Robert Frost’s “The Road Not Taken” hardly brings the image of an ice cold beer to mind.
But the poem’s famous line, “two roads diverged in a wood, and I took the one less traveled by,” proved to be inspirational for Brad Hittle, president and CEO of Two Roads Brewing Co. L.L.C. in Stratford.
Over the past nine months, Hittle and Two Roads Brewing Co. have transformed a 101-year old factory at 1700 Stratford Ave. into a modern brewing operation.
Since Two Roads Brewing Co. purchased the 103,600-square-foot property for about $2.85 million in March, the former industrial property has undergone an $18 million renovation with plans to open to the public later this month.
Two Roads Brewing Co. plans to hire 15 full-time employees in its first year, with Hittle saying he expects roughly 70 employees to be hired over the next decade.
The Two Roads Brewing Co. chief executive spent 18 years in the beer business working for labels such as Pabst Brewing Co. and Labatt USA.
Then, he said, he chose a different path. Hittle created a company that he claims is like no other brewing company in the country: Two Roads is set up to operate on both the contract brewing side and the proprietary side.
Hittle said he and his partners designed a unique business model with the dual purpose of enabling the company to absorb overhead on contract brewing deals and create and market their own proprietary Two Roads brand. In the end, that approach coupled with a well-thought-out long-range plan proved irresistible to Stratford officials.
Mayor John Harkin called Two Roads “an enormous investment in our community,” with his administration helping to secure funds to launch the project.
Marc Dillon, Harkin’s chief of staff, said that the town assisted Two Roads in securing two grants, one from the Connecticut Department of Economic and Community Development (DECD) for $500,000 and another grant from the Small Business Express program, also under the DECD, for $100,000.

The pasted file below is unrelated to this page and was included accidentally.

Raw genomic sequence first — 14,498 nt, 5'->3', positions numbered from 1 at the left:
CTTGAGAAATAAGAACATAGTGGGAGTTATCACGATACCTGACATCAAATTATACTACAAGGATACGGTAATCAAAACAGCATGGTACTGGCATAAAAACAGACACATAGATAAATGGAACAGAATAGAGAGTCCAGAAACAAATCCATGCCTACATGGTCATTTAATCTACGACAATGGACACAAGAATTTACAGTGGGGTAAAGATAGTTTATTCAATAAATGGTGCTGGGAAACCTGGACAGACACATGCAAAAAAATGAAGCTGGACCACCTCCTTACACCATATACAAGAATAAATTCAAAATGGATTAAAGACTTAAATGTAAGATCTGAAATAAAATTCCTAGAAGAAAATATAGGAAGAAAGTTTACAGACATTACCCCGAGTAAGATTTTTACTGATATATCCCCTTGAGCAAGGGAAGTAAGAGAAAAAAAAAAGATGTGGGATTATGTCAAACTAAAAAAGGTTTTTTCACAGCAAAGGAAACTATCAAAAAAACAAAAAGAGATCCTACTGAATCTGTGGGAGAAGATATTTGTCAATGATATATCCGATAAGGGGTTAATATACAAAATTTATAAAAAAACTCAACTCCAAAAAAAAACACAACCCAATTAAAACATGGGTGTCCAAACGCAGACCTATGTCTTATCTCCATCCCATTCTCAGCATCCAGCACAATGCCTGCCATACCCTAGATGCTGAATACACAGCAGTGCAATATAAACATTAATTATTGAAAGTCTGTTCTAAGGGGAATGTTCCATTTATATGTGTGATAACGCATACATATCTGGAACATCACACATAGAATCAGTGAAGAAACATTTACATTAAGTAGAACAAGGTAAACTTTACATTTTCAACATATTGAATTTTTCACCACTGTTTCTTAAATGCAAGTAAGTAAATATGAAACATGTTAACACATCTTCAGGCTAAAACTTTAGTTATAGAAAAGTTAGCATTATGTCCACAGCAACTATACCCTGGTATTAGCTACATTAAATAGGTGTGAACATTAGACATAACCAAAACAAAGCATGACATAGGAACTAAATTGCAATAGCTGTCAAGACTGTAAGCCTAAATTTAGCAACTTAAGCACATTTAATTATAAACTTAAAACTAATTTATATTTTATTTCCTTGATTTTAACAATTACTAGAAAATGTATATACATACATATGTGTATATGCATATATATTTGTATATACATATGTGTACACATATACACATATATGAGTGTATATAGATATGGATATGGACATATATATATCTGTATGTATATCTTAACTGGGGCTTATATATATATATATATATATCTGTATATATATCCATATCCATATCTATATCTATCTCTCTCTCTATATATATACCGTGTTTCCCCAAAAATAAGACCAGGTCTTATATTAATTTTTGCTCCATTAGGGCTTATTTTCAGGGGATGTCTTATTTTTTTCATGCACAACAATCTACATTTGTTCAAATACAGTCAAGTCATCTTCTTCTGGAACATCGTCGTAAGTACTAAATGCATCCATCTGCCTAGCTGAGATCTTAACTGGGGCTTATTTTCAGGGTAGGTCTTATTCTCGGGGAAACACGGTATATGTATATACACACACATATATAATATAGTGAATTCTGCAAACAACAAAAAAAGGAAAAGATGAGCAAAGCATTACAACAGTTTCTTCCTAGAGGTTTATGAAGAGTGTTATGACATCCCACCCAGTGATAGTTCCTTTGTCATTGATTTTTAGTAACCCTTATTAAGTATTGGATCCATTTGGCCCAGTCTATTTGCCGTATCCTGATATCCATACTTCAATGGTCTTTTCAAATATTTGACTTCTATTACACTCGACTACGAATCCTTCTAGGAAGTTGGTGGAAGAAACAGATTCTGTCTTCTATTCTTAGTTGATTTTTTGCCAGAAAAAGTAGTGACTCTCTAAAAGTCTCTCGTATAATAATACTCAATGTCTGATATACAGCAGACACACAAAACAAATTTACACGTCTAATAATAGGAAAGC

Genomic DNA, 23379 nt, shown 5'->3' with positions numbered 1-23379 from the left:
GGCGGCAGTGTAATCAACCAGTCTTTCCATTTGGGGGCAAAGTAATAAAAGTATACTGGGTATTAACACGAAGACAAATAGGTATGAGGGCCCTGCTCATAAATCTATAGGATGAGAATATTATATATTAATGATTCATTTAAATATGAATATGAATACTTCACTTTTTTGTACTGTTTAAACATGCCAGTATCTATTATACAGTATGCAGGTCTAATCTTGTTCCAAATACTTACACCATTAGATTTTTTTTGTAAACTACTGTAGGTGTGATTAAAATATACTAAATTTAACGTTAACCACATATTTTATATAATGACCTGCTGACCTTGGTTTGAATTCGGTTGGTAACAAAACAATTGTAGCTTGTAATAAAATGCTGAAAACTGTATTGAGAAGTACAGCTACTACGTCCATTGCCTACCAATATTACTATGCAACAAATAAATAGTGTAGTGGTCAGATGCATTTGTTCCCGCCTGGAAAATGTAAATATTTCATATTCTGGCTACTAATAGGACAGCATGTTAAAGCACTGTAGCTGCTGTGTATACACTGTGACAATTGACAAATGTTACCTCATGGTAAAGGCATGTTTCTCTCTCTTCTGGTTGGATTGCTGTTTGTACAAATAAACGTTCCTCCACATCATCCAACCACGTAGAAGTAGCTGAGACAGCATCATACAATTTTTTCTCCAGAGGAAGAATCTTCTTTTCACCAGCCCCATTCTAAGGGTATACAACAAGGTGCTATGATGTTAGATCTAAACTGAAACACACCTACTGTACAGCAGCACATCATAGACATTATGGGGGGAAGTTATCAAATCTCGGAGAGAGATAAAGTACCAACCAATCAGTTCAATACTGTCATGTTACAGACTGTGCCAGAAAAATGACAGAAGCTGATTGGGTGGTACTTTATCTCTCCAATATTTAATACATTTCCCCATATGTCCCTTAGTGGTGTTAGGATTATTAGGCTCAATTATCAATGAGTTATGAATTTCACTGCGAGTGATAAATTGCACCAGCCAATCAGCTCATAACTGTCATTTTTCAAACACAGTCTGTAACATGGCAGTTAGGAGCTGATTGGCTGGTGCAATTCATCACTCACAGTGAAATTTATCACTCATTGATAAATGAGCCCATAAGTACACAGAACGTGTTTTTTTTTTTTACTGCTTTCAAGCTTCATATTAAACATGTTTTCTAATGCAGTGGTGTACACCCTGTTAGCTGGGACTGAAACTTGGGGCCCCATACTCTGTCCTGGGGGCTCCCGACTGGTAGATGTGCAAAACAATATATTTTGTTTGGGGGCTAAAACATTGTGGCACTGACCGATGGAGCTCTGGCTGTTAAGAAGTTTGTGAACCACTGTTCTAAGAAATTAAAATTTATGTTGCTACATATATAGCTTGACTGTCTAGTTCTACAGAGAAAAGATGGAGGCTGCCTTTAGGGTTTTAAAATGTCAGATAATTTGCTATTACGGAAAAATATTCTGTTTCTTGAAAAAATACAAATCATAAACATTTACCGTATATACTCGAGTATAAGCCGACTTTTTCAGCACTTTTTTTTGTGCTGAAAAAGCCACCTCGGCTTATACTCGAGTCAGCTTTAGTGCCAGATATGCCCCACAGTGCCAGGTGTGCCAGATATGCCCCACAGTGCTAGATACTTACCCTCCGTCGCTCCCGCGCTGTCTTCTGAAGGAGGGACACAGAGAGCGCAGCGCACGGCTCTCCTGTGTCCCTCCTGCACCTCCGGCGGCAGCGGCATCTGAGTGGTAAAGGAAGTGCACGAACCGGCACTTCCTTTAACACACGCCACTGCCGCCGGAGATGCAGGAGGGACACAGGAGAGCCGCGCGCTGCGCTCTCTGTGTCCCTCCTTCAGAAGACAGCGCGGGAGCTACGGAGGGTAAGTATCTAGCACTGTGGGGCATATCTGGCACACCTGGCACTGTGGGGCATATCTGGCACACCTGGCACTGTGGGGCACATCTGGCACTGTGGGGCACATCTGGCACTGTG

Additionally, they received a $1 million loan from the Connecticut Development Authority, which has since been merged into Connecticut Innovations.
Dillon said the town was encouraged not only by Two Roads’ business strategy but also by the fact that they took over an old industrial building and turned it into a “productive reuse” of the facility. Its presence, in essence, is helping to revitalize an area of the town that has languished.
Hittle and his partners Peter Doering, Phil Markowski and Clement Pellani, settled on Stratford after a long search for the perfect home for Two Roads. He said he’d long been dedicated to the idea of opening a brewing company in Connecticut and searched all of Fairfield and New Haven counties for the proper location.
The 101-year-old factory was purchased in March for $2.85 million. Hittle and his partners oversaw the conversion, which produced the state-of-the-art microbrewery. He said the price tag was around $18 million.
In addition to the government grants and loans, Two Roads brewing company had $10 million in equity and the rest was debt, according to Hittle. But the investment already seems worthwhile, he said.
They’ve exceeded their own conservative expectations of the company. “We grossly underestimated the demand,” Hittle said. He added they have potential clients on the West Coast, in the Southeast and in the Northeast. “So the demand is there and we’ve accelerated our plan for ordering more fermenting and packaging equipment.”
The company will also be open to the public soon. Two Roads’ brewmaster, Markowski, has already heightened the interest of beer consumers, Hittle said. Part of Two Roads’ identity is to make their product accessible to average consumers.
The brewing company has a tasting room where beer lovers will be able to sample the product. The purpose is partially to create a buzz, said Hittle, a former chief marketing officer for Pabst brewing company. “Our distributors recognize that this tasting room is an exceptional marketing tool to help generate sales in their territories.”
Hittle and town officials in Stratford are optimistic the initial buzz surrounding Two Roads will ultimately grow the brand and also translate into new job opportunities within the region. The town announced they are projecting the company will bring 15 new jobs to Stratford during its first year of operation and a total of 70 jobs within the decade. Hittle added, “I’ve been in the business a long time and the enthusiasm we’ve seen is palpable.”